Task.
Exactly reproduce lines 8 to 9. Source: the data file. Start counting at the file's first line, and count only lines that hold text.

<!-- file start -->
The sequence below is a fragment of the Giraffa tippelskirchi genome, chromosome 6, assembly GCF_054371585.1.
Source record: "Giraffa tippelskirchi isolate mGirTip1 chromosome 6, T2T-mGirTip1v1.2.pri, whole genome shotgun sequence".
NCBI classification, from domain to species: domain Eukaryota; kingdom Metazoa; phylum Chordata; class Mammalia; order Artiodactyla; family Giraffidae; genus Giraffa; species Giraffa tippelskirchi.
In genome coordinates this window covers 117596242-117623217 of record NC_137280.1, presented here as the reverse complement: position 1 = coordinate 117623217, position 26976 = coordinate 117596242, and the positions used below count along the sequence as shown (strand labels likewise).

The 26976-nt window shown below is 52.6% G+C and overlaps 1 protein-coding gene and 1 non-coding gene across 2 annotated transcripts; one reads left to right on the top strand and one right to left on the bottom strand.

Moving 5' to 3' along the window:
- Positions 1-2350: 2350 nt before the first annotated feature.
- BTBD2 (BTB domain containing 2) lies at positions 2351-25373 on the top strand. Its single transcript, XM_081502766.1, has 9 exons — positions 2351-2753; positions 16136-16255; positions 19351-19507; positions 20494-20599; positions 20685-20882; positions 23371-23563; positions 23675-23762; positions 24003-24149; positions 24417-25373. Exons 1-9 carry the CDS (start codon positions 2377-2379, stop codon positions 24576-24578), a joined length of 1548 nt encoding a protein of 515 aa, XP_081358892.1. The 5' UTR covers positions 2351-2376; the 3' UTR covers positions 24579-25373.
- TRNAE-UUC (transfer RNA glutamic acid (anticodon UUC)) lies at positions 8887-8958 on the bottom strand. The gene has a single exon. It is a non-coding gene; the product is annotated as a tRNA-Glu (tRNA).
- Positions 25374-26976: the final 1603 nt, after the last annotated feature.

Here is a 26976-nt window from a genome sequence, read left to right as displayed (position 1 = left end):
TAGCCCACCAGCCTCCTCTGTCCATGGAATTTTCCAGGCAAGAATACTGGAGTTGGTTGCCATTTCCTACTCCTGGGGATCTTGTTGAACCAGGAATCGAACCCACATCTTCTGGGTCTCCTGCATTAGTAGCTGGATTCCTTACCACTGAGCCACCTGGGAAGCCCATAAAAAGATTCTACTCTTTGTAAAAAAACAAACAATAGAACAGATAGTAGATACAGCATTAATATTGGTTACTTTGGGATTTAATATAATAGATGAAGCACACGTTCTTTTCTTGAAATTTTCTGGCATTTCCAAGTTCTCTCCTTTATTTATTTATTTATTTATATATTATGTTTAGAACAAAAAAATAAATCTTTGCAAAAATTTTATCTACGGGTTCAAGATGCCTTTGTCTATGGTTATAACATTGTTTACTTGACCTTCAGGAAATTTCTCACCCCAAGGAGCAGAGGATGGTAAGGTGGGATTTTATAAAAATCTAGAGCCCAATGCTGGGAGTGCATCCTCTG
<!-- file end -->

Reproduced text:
- BTBD2 (BTB domain containing 2) lies at positions 2351-25373 on the top strand. Its single transcript, XM_081502766.1, has 9 exons — positions 2351-2753; positions 16136-16255; positions 19351-19507; positions 20494-20599; positions 20685-20882; positions 23371-23563; positions 23675-23762; positions 24003-24149; positions 24417-25373. Exons 1-9 carry the CDS (start codon positions 2377-2379, stop codon positions 24576-24578), a joined length of 1548 nt encoding a protein of 515 aa, XP_081358892.1. The 5' UTR covers positions 2351-2376; the 3' UTR covers positions 24579-25373.
- TRNAE-UUC (transfer RNA glutamic acid (anticodon UUC)) lies at positions 8887-8958 on the bottom strand. The gene has a single exon. It is a non-coding gene; the product is annotated as a tRNA-Glu (tRNA).